8. #7
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    Nov 2008
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    Wagga
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    Default

    Well I have the false keel pre drilled in place and ready to fasten down. I will take your advice and not cover it or the running strakes with glass cloth. All I have to do now is find a sealant. Polysulfides seem to be hard to come by here. Sika have some good polyurethanes available but they can be a real pain to remove – almost as difficult as epoxy if it ever became necessary. I will call Sika tech support in the morning.
    I used a Sikaflex 221 polyurethane last week to fit a new hatch in a mate’s caravan (trailer) roof and it went very well but will check its suitability for this application with Sika tech support. I think their Sikaflex 291 would be the correct product for this application but removing the stuff later would be a major headache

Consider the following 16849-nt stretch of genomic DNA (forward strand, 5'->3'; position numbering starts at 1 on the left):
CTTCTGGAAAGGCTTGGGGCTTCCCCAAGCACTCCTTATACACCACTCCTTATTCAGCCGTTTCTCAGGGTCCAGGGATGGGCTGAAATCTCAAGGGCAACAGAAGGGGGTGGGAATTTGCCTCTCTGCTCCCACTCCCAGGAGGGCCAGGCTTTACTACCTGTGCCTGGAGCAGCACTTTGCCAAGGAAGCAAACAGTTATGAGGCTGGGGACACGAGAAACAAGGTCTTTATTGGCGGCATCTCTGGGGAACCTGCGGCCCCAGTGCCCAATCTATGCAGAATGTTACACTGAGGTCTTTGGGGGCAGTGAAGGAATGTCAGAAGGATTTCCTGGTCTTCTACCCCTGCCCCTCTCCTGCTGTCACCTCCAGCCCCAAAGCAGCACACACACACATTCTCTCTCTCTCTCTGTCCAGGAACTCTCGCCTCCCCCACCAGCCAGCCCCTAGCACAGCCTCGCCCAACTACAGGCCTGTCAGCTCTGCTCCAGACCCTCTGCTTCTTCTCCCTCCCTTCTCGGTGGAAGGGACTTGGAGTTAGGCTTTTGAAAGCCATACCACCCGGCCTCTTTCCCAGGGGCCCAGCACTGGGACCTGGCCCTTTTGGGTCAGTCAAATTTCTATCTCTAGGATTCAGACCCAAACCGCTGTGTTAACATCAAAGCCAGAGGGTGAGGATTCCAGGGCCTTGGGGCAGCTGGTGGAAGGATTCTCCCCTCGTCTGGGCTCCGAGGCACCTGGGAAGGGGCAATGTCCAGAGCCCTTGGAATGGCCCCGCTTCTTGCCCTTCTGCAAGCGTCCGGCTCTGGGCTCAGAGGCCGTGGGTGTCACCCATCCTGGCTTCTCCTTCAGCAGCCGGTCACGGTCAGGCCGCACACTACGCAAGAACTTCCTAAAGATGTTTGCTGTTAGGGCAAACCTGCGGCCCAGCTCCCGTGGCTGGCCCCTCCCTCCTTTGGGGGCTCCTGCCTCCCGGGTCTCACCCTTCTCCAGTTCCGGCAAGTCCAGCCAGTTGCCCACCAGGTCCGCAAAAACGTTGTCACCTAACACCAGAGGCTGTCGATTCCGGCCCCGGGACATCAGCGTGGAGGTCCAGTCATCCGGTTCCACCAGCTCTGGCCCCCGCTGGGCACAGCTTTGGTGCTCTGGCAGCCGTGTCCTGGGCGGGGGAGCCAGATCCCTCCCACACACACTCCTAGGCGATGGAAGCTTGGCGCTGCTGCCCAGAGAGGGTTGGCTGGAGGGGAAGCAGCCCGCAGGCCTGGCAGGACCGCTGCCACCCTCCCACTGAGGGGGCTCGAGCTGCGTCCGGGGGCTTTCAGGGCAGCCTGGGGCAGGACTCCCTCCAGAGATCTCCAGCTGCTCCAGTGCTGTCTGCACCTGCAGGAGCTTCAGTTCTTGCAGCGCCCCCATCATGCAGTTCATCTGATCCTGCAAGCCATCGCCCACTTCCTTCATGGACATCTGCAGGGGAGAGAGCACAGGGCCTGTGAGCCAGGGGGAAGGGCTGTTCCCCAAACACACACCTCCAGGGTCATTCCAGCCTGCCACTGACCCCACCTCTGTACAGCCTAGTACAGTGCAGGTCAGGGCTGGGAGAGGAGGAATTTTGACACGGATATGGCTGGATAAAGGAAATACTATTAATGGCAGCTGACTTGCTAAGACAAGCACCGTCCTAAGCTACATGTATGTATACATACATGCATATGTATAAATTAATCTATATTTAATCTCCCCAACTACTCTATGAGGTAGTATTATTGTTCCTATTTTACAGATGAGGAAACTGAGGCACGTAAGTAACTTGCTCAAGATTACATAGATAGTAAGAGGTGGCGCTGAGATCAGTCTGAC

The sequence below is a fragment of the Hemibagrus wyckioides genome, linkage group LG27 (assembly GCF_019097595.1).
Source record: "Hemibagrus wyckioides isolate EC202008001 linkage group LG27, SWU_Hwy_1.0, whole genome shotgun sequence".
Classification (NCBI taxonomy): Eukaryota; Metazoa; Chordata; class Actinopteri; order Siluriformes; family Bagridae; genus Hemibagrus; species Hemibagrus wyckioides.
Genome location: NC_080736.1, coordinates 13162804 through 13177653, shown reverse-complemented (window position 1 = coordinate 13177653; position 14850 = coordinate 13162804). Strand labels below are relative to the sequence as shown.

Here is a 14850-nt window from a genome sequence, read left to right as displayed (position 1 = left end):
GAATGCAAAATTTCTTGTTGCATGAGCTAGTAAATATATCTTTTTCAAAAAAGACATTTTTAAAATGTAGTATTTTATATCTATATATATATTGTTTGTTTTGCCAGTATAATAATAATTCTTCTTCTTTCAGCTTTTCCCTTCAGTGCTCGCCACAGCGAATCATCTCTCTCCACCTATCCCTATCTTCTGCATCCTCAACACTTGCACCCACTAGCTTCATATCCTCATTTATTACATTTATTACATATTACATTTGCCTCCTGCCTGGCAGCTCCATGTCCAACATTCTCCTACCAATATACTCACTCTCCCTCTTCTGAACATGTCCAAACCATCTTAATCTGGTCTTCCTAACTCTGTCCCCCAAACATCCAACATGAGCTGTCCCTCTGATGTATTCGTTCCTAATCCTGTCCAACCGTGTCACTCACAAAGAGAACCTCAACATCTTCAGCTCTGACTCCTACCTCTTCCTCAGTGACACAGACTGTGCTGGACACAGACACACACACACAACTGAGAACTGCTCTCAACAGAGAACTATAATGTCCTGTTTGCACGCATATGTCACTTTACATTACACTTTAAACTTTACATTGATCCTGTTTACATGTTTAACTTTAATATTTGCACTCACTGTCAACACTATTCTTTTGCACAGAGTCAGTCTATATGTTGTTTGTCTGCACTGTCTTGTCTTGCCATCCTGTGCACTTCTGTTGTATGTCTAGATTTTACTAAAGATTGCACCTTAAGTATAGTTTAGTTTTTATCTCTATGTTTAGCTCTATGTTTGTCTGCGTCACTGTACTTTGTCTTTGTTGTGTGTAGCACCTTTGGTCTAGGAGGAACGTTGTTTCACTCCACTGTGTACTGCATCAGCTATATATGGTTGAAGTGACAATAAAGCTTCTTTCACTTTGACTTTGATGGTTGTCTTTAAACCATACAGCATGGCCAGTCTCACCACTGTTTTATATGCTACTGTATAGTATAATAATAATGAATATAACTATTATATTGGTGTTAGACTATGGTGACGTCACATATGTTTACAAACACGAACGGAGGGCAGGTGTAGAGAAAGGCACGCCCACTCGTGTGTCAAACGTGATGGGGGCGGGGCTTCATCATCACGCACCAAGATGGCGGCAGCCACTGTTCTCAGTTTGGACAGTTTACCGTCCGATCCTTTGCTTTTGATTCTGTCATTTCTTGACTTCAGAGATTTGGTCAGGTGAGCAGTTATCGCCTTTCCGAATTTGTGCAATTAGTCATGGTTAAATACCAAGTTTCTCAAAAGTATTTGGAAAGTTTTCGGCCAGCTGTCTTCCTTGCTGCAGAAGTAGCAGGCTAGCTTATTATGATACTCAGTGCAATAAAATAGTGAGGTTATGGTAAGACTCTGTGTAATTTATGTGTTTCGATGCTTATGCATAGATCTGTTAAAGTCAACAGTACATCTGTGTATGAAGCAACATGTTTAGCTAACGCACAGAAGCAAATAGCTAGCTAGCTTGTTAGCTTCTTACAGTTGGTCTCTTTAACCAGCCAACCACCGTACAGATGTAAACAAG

Any way I am ready to go so will see what Sika have to say.
    Thanks again for your help.
    Just Do It !

  9. #8
    Join Date
    Feb 2008
    Location
    Morgan SA
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    167

    Default

    Have a look at Fixtech Fix 15. I haven't used it but as it is a MS Polymer vs Sikaflex polyurethane, it should be longer lasting and more elastic. Not sure on price.

  10. #9
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    Default

    Thanks for that. I now remember seeing the product in the Whitworths Marine catalogue. I'll give them a call. Thanks again.
    Just Do It !

  11. #10
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    Nov 2008
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    Default

    I have purchased some Selleys Armour Flex to do the job. I Need something over the Easter weekend as we go north for the winter on 1st May and I need to make some progress before then. I called Selleys and the tech. rep. had no hesitation in suggesting Armourflex. It is also an SMP sealant/adhesive same as Fix 15.
    Also called Fixtech but they dont have a supplier in Wagga.
    Thanks for your help.
    Just Do It !